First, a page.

WHALE watchers are keeping a close eye on Australia’s coastline for any signs of ‘Migaloo’, the famed all-white humpback whale.
The first possible sighting of ‘Migaloo’ in 2021 was made from the air off the coast of Victoria earlier this month.
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But Macquarie University Marine Scientist Dr Vanessa Pirotta told Good News Fraser Coast today there is no conclusive evidence just yet that it was the famed all-white whale.
Dr Pirotta urged anyone who thinks they might have seen ‘Migaloo’ to get in touch via https://www.migaloo.org.au or Twitter – @migaloo1.
Migaloo is completely white and has a uniquely shaped dorsal fin and tail.
“Due to his appearance, people want to learn more about him. One of the cool things ‘Migaloo’ has helped explain to the general public is that whales sometimes take different migration routes. For example, he sometimes likes to visit New Zealand rather than Australia during his migration,” Dr Pirotta said.
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While many whale watchers are hoping to catch a glimpse of ‘Migaloo’, spotting a specific whale in the vast ocean can be quite difficult.
“I’ve only ever seen him once while others have seen him multiple times. There are many whale watchers who have never seen him before. There are over 30,000 humpback whales in this population, so seeing a specific whale in that massive group can be tricky,” Dr Pirotta explained.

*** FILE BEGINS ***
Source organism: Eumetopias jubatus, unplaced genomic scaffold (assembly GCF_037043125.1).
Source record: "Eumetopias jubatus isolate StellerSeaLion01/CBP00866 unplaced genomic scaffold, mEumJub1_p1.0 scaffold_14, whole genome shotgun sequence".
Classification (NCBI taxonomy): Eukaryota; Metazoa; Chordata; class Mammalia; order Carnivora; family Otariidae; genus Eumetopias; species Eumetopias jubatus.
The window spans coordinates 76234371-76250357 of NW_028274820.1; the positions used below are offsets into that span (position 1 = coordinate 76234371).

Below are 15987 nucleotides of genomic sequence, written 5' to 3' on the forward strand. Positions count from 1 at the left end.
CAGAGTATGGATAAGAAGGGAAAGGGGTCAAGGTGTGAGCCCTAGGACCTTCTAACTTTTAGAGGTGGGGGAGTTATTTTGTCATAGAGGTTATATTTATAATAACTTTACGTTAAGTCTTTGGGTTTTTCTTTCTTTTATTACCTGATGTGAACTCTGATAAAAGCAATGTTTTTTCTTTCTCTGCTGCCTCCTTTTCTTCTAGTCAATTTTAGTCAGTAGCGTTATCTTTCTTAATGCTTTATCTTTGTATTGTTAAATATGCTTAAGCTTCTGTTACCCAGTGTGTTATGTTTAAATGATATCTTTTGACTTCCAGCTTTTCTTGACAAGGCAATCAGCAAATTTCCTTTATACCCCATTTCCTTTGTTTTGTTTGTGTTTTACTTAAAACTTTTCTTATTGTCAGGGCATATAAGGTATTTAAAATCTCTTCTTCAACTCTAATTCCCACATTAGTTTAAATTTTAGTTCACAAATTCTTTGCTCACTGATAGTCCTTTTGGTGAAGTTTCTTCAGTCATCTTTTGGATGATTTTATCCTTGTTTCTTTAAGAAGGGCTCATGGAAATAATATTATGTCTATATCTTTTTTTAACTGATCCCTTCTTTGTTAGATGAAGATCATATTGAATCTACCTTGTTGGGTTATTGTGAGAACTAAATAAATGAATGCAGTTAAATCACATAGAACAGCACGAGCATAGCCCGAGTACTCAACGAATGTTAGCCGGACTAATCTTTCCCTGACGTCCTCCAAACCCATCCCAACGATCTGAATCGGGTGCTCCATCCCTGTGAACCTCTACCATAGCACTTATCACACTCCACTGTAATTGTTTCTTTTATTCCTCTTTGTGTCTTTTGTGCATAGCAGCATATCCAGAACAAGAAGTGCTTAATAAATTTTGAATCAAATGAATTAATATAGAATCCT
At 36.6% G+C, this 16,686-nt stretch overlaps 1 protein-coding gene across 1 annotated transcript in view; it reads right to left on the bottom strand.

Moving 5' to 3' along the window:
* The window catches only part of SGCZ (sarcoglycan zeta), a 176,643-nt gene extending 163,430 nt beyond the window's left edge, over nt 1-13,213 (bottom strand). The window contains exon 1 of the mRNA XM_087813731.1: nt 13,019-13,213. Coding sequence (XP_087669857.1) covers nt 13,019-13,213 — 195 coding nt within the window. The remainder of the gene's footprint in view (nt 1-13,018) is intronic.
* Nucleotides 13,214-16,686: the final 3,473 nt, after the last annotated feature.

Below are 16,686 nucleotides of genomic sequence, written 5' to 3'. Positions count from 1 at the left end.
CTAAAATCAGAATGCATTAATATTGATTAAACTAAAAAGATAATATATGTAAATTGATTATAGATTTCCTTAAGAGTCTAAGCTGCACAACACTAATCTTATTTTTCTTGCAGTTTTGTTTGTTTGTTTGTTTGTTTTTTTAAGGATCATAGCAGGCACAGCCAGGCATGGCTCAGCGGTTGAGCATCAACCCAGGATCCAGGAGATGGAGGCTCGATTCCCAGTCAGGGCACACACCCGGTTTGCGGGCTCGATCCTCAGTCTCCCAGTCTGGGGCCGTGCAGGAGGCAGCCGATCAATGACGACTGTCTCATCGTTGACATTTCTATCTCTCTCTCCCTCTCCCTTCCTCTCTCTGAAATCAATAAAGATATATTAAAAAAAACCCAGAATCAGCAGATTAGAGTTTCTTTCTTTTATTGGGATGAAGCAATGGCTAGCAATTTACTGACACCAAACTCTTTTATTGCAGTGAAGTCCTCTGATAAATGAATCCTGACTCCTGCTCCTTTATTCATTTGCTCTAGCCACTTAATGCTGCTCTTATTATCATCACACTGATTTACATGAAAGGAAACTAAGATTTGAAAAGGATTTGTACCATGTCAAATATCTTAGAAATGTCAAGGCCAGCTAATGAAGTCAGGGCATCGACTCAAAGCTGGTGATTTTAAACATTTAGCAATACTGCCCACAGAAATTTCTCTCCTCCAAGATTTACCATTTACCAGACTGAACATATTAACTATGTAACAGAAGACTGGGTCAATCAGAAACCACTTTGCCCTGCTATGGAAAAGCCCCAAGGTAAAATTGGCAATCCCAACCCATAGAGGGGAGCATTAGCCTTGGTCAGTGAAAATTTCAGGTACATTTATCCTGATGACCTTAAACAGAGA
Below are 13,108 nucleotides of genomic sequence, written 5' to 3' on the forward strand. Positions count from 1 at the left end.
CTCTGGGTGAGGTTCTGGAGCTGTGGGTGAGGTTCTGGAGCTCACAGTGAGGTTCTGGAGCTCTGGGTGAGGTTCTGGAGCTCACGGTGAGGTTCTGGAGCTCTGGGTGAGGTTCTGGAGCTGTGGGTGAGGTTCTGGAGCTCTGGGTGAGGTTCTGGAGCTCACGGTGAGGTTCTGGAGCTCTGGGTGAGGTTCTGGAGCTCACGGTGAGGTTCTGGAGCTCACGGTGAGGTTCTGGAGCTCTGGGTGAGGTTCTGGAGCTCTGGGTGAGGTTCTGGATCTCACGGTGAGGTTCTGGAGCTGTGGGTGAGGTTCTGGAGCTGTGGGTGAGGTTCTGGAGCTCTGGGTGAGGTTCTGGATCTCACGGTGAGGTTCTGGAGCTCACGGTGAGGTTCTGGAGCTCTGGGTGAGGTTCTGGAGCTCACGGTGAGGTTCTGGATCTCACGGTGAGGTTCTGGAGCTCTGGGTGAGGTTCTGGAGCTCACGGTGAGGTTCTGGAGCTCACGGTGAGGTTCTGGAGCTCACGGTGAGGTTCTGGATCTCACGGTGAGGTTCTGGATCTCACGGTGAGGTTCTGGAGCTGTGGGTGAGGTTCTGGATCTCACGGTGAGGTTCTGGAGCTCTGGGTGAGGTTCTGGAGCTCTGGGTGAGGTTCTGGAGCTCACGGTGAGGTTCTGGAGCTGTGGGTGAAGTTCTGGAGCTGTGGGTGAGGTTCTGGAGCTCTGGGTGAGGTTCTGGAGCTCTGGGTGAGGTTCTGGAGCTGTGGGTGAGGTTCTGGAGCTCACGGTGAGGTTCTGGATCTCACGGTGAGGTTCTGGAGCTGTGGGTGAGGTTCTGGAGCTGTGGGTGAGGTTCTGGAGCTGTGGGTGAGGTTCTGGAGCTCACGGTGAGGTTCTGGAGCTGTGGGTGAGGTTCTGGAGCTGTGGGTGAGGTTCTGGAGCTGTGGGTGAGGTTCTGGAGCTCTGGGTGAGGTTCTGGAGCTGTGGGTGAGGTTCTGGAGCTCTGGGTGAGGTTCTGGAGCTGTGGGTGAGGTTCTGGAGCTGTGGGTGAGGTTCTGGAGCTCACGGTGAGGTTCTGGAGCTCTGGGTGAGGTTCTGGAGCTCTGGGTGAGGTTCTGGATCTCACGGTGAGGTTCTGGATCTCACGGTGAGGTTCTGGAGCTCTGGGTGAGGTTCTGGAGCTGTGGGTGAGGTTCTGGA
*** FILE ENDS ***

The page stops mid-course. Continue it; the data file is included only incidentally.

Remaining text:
Due to the special interest around ‘Migaloo’, or any other predominately white whale, there are strict rules in place to ensure their safety.
Dr Pirotta said all vessels must remain at least 500m away, aircraft can fly no closer than 610m vertically and drones cannot be operated within 100m vertically or horizontally.
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In Hervey Bay, the whale watching season is considered to run from July to November when humpbacks migrate in their thousands from the cold Antarctic to warmer waters off the Queensland coast.
Whales generally start to arrive in their numbers in July, with many tour operators starting to operate mid-month.
Whale watching tours end on 31 October.
Hervey Bay was recognised as the first Whale Heritage Site in 2019 and is considered one of the best places in the world to see humpback wales up close.
‘Migaloo’ was first photographed near Byron Bay in June 1991.
At the time, he was the only documented all-white humpback whale in the world.
Researchers believe he was born in 1986.
Click here to find out more information on Migaloo.
You can follow Dr Pirotta on Twitter, Facebook and Instagram.